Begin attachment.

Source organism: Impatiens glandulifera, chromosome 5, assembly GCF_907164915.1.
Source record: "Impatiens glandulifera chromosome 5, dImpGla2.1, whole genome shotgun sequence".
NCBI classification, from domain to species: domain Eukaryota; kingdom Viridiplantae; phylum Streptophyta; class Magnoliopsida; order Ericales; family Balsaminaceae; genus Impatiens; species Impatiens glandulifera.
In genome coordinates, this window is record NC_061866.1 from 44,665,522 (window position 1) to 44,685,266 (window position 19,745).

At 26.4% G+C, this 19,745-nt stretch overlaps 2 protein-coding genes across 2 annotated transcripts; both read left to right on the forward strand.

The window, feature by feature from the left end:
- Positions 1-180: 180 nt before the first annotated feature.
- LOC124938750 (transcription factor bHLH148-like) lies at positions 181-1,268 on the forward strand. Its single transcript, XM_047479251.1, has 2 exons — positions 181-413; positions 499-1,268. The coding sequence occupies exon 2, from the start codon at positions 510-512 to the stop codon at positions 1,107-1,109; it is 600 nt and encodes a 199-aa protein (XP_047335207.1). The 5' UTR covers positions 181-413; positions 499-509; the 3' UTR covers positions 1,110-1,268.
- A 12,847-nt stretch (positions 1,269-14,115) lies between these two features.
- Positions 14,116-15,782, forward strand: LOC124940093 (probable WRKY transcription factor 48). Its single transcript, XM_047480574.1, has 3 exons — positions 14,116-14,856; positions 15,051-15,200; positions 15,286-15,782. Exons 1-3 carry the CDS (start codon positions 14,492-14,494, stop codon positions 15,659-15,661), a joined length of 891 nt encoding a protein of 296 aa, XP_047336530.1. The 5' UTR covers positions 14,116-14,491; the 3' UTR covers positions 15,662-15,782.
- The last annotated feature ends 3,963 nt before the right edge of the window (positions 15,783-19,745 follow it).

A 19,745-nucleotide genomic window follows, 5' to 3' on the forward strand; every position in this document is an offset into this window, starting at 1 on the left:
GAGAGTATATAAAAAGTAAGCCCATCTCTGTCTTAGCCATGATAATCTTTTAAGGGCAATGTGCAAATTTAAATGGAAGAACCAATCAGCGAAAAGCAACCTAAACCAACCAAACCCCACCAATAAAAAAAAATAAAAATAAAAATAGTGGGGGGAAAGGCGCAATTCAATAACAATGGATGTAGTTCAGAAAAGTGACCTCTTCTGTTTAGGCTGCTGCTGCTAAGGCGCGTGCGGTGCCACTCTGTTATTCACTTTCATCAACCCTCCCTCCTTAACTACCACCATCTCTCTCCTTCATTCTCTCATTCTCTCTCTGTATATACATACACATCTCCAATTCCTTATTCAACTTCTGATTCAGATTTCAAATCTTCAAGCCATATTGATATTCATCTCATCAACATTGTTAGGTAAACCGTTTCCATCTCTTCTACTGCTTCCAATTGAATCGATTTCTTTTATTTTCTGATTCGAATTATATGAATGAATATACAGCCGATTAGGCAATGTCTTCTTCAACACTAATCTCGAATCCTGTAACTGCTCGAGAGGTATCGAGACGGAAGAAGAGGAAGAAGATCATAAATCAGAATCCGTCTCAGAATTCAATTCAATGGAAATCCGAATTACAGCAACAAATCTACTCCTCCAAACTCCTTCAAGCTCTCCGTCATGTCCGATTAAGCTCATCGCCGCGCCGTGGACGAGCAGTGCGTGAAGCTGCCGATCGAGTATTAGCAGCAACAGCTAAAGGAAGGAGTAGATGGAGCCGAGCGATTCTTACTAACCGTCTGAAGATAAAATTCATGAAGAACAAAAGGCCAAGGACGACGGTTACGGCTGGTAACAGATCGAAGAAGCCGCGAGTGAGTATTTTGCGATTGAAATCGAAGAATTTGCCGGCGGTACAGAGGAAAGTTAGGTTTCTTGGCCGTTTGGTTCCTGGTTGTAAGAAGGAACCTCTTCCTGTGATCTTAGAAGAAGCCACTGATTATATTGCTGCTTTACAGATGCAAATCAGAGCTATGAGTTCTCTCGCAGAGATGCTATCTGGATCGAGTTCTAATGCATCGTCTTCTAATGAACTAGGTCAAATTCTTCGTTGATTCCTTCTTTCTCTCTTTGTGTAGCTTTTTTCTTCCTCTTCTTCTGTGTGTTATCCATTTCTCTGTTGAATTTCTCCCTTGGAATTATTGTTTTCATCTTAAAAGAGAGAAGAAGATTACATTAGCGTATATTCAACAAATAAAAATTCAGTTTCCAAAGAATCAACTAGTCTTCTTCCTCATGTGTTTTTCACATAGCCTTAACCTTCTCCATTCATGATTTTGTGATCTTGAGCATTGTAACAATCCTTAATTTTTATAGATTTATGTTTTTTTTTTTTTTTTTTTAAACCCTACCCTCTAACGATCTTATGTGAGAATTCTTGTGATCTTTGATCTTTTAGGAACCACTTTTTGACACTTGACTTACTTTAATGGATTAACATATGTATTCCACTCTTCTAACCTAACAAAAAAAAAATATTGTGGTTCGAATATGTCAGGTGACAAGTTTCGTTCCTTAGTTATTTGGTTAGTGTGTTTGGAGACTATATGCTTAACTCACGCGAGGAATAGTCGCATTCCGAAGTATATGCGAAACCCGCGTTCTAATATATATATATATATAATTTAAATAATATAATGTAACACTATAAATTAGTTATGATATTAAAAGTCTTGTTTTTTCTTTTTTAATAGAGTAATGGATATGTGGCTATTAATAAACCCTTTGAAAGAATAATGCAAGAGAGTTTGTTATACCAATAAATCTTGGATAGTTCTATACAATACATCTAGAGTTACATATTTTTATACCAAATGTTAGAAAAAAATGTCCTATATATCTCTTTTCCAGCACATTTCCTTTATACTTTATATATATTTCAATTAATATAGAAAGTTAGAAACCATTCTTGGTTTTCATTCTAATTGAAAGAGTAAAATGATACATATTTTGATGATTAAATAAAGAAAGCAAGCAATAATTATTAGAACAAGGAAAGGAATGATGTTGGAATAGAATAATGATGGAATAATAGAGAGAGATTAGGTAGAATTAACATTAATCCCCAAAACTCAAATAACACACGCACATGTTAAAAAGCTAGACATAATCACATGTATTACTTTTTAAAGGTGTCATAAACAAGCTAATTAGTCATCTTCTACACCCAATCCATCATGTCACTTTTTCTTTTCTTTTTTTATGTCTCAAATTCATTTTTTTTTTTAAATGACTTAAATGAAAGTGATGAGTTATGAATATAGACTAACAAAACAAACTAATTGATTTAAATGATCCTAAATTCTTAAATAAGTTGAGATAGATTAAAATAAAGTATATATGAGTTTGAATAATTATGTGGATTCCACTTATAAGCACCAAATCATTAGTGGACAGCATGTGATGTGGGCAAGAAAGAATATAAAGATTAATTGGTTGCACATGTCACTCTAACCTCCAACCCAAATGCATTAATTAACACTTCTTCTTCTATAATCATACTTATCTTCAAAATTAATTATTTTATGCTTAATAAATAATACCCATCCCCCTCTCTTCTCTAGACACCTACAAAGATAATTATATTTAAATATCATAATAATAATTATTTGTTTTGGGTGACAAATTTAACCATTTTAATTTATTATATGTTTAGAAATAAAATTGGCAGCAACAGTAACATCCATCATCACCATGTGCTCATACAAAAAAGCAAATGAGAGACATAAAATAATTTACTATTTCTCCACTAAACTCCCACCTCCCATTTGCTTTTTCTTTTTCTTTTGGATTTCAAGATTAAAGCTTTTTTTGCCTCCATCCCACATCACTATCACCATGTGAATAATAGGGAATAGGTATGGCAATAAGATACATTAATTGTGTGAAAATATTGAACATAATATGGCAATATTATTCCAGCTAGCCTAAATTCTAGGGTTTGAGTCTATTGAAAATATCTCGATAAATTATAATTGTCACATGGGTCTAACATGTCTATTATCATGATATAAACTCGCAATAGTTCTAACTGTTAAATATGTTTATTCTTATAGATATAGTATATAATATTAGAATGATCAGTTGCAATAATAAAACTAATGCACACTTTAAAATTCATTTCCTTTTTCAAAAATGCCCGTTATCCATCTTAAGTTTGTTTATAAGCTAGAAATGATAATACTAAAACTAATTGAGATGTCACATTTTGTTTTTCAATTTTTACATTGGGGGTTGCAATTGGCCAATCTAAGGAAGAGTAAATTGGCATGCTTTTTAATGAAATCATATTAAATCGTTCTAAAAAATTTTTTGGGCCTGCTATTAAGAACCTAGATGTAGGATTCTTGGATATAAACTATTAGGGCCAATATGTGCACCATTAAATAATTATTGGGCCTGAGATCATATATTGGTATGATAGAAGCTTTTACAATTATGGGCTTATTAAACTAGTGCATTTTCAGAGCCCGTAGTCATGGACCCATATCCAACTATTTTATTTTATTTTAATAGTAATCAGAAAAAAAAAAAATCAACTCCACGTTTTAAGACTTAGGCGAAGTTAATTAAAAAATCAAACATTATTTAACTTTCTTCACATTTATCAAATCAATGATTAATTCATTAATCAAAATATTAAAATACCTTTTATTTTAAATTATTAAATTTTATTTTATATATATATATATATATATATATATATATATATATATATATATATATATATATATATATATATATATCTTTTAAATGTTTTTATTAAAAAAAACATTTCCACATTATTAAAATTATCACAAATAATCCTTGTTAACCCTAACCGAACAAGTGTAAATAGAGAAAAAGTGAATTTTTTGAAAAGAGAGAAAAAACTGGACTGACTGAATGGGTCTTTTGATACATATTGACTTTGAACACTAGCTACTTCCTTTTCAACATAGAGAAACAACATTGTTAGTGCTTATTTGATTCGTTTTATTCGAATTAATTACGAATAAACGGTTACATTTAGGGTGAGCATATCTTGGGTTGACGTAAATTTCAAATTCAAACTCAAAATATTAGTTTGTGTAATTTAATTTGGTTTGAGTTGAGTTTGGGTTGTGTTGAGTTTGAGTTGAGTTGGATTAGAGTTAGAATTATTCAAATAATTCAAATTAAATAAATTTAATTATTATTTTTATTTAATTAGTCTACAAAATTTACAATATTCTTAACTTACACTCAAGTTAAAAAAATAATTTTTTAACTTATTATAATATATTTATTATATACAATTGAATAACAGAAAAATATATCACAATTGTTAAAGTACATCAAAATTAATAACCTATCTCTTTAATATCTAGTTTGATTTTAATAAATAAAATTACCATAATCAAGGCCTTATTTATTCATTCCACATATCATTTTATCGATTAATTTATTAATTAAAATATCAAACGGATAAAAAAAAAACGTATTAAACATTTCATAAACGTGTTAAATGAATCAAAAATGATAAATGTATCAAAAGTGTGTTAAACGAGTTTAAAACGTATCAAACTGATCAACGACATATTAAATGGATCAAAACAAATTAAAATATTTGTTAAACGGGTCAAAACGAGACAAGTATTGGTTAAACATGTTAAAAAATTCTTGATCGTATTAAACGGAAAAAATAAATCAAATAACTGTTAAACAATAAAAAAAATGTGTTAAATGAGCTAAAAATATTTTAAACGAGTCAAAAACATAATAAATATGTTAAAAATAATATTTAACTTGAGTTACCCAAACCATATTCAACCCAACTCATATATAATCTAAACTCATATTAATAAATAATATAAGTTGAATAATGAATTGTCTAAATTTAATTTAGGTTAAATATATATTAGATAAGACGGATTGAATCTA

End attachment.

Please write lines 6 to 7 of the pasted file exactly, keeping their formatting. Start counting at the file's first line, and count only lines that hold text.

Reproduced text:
The window, feature by feature from the left end:
- Positions 1-180: 180 nt before the first annotated feature.